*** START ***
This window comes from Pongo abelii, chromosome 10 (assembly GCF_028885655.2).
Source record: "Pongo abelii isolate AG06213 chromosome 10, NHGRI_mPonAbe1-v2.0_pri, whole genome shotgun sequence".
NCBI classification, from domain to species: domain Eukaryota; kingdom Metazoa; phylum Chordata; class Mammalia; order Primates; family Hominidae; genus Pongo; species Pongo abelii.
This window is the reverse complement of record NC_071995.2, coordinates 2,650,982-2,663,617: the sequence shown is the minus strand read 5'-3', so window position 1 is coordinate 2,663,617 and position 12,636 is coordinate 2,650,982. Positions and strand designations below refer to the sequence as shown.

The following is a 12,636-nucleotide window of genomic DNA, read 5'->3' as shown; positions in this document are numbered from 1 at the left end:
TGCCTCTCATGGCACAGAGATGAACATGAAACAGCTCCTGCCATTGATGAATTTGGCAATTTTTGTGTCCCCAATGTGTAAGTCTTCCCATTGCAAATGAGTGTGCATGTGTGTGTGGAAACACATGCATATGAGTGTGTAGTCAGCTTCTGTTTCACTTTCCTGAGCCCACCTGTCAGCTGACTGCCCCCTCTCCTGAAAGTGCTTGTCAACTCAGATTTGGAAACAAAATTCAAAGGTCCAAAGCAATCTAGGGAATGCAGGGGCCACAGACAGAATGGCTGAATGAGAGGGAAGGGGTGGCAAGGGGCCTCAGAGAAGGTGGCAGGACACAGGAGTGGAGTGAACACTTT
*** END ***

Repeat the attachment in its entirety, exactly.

This window comes from Pongo abelii, chromosome 10 (assembly GCF_028885655.2).
Source record: "Pongo abelii isolate AG06213 chromosome 10, NHGRI_mPonAbe1-v2.0_pri, whole genome shotgun sequence".
NCBI classification, from domain to species: domain Eukaryota; kingdom Metazoa; phylum Chordata; class Mammalia; order Primates; family Hominidae; genus Pongo; species Pongo abelii.
This window is the reverse complement of record NC_071995.2, coordinates 2,650,982-2,663,617: the sequence shown is the minus strand read 5'-3', so window position 1 is coordinate 2,663,617 and position 12,636 is coordinate 2,650,982. Positions and strand designations below refer to the sequence as shown.

The following is a 12,636-nucleotide window of genomic DNA, read 5'->3' as shown; positions in this document are numbered from 1 at the left end:
TGCCTCTCATGGCACAGAGATGAACATGAAACAGCTCCTGCCATTGATGAATTTGGCAATTTTTGTGTCCCCAATGTGTAAGTCTTCCCATTGCAAATGAGTGTGCATGTGTGTGTGGAAACACATGCATATGAGTGTGTAGTCAGCTTCTGTTTCACTTTCCTGAGCCCACCTGTCAGCTGACTGCCCCCTCTCCTGAAAGTGCTTGTCAACTCAGATTTGGAAACAAAATTCAAAGGTCCAAAGCAATCTAGGGAATGCAGGGGCCACAGACAGAATGGCTGAATGAGAGGGAAGGGGTGGCAAGGGGCCTCAGAGAAGGTGGCAGGACACAGGAGTGGAGTGAACACTTT